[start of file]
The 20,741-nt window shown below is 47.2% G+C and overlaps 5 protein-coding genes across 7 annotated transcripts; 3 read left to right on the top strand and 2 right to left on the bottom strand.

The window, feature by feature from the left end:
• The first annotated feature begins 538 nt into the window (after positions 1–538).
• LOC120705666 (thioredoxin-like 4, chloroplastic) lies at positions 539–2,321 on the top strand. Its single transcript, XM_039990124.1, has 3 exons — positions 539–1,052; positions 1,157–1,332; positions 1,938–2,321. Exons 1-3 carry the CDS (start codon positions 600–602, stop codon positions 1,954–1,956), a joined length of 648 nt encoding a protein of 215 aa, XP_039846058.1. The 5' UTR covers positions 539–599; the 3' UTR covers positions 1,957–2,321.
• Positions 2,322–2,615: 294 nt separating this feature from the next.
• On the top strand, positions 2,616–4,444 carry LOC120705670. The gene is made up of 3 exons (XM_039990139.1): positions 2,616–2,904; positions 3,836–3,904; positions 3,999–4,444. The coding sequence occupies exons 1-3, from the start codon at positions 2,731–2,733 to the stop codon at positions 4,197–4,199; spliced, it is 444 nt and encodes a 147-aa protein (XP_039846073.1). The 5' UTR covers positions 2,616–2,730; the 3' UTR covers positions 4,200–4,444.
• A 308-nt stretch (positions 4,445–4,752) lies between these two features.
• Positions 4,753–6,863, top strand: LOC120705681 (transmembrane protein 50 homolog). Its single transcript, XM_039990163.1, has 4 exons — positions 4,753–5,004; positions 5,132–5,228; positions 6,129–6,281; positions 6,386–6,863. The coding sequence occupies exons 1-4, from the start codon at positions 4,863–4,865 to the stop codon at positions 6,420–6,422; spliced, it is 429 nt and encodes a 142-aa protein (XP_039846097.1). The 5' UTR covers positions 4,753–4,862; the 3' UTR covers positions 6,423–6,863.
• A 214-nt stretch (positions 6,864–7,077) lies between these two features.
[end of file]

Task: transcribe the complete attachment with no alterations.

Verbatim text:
The 20,741-nt window shown below is 47.2% G+C and overlaps 5 protein-coding genes across 7 annotated transcripts; 3 read left to right on the top strand and 2 right to left on the bottom strand.

The window, feature by feature from the left end:
• The first annotated feature begins 538 nt into the window (after positions 1–538).
• LOC120705666 (thioredoxin-like 4, chloroplastic) lies at positions 539–2,321 on the top strand. Its single transcript, XM_039990124.1, has 3 exons — positions 539–1,052; positions 1,157–1,332; positions 1,938–2,321. Exons 1-3 carry the CDS (start codon positions 600–602, stop codon positions 1,954–1,956), a joined length of 648 nt encoding a protein of 215 aa, XP_039846058.1. The 5' UTR covers positions 539–599; the 3' UTR covers positions 1,957–2,321.
• Positions 2,322–2,615: 294 nt separating this feature from the next.
• On the top strand, positions 2,616–4,444 carry LOC120705670. The gene is made up of 3 exons (XM_039990139.1): positions 2,616–2,904; positions 3,836–3,904; positions 3,999–4,444. The coding sequence occupies exons 1-3, from the start codon at positions 2,731–2,733 to the stop codon at positions 4,197–4,199; spliced, it is 444 nt and encodes a 147-aa protein (XP_039846073.1). The 5' UTR covers positions 2,616–2,730; the 3' UTR covers positions 4,200–4,444.
• A 308-nt stretch (positions 4,445–4,752) lies between these two features.
• Positions 4,753–6,863, top strand: LOC120705681 (transmembrane protein 50 homolog). Its single transcript, XM_039990163.1, has 4 exons — positions 4,753–5,004; positions 5,132–5,228; positions 6,129–6,281; positions 6,386–6,863. The coding sequence occupies exons 1-4, from the start codon at positions 4,863–4,865 to the stop codon at positions 6,420–6,422; spliced, it is 429 nt and encodes a 142-aa protein (XP_039846097.1). The 5' UTR covers positions 4,753–4,862; the 3' UTR covers positions 6,423–6,863.
• A 214-nt stretch (positions 6,864–7,077) lies between these two features.